Restoring Shropshires Verges Project (RSVP)
Over the last 60 years, 97% of our wildflower meadows have been lost, which has had a huge impact on wildlife. Road verges offer a real opportunity to help reverse this loss and if managed correctly, they could form long, linear meadows, providing habitat in themselves, but also helping to link up fragments of remaining meadow.
Unfortunately, many verges are cut too early in the year, sometimes several times, with the cuttings left to rot down. This type of management removes food sources for pollinators and destroys most finer grasses and wildflowers, leaving the verges to become dominated by ‘rank’ vegetation such as coarse grass, hogweed and nettles. Instead, managing verges as mini-hay meadows would store carbon, replenish the seed bank, restore floral diversity, save Shropshire Council money, create habitat and provide nectar and pollen.
In many places throughout the UK road verges are now being managed as mini meadows, allowing wild flowers to thrive and attracting insects and other pollinators. This ensures the survival and natural spread of many native wildflowers both common and rare, and provides food for insects that pollinate our food crops.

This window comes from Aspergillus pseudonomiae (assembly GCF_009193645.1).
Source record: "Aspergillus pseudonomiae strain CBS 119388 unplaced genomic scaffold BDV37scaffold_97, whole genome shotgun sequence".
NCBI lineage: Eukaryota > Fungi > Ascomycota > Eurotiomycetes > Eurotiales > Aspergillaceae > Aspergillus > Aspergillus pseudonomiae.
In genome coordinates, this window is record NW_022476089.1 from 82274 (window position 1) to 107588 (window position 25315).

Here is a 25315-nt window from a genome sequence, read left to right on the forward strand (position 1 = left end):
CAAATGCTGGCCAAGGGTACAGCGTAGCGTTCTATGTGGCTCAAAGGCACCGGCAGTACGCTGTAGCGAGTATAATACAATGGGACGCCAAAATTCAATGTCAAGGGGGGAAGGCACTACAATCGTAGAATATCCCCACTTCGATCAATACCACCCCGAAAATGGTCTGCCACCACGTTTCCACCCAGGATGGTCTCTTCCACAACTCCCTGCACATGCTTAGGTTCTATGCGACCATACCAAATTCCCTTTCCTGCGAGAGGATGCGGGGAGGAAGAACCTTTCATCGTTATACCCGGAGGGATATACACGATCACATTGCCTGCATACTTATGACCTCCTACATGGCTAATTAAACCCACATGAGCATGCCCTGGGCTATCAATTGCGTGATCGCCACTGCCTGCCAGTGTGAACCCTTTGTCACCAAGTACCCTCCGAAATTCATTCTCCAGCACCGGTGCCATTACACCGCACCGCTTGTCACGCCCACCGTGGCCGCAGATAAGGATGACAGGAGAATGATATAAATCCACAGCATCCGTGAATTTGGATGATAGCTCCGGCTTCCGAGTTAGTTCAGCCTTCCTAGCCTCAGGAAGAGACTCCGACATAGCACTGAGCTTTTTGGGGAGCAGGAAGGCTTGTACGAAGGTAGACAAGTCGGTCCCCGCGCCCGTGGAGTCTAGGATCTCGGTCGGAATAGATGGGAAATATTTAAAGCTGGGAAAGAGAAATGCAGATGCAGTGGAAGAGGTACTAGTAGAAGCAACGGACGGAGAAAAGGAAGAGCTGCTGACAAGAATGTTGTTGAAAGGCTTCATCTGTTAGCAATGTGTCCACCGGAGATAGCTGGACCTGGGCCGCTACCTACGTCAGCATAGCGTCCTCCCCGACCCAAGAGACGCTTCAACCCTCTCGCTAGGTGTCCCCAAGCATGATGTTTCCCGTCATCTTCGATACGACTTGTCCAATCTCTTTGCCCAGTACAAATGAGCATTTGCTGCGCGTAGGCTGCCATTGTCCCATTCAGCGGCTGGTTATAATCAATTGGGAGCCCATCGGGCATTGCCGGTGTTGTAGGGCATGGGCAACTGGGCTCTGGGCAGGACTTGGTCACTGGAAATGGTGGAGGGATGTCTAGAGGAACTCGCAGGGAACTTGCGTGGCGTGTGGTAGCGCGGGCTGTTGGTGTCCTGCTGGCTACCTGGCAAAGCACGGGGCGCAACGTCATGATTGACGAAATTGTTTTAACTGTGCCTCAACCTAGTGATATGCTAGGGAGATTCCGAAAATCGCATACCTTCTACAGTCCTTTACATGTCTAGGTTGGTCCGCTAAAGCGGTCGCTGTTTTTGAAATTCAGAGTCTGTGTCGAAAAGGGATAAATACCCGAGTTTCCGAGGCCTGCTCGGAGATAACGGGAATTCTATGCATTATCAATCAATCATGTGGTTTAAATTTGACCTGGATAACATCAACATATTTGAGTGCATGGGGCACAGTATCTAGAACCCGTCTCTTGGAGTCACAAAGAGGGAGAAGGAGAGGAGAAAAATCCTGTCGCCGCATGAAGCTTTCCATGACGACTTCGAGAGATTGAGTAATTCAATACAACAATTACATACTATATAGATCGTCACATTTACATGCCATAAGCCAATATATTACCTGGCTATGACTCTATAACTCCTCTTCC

Restoring Shropshire’s Verges Project (RSVP) was set up by local people to create wildflower-rich meadows on Shropshire’s verges. It was formed in 2018 and is run entirely by volunteers, with the support of the National Trust, the Stepping Stones Project, Shropshire Hills AONB, Plantlife, Shropshire Wildlife Trust and Caring for God’s Acre.
Shropshire Council have overall responsibility for verge management and RSVP is also working with the Council to plan how future verge management could better benefit wildlife, reduce carbon emissions, and enhance the beauty of our roadsides.
Shropshire Council, the highways department and main contractor Keir have all signed up to adopting Plantlife guidelines for verge management , see guidance at
In the meantime, local volunteers are ‘adopting’ verges throughout the county with RSVP sites being established across the County. The grass verges could be transformed into a beautiful, diverse tapestry of wildflowers, providing a welcome splash of colour on the road and a haven for wildlife. Safety remains paramount and of course any verges which need to be cut regularly to help with road visibility are continueing to be cut.
We welcome the views and involvement of MMCLT members as the support of the local community is vital in restoring this incredibly important habitat, whilst also addressing concerns about road safety, visibility, or other local issues.
Please follow us on social media (@ShropsVerge on Twitter and Facebook) and contact us (firstname.lastname@example.org) to get involved with planting, sowing seeds, growing on plug plants and many other opportunities the project can provide.
Edgton Village case study managed by board member Janet Cobb is at
An example of a restored verge created after hedge laying in Edgton Village, from this to this in just two years.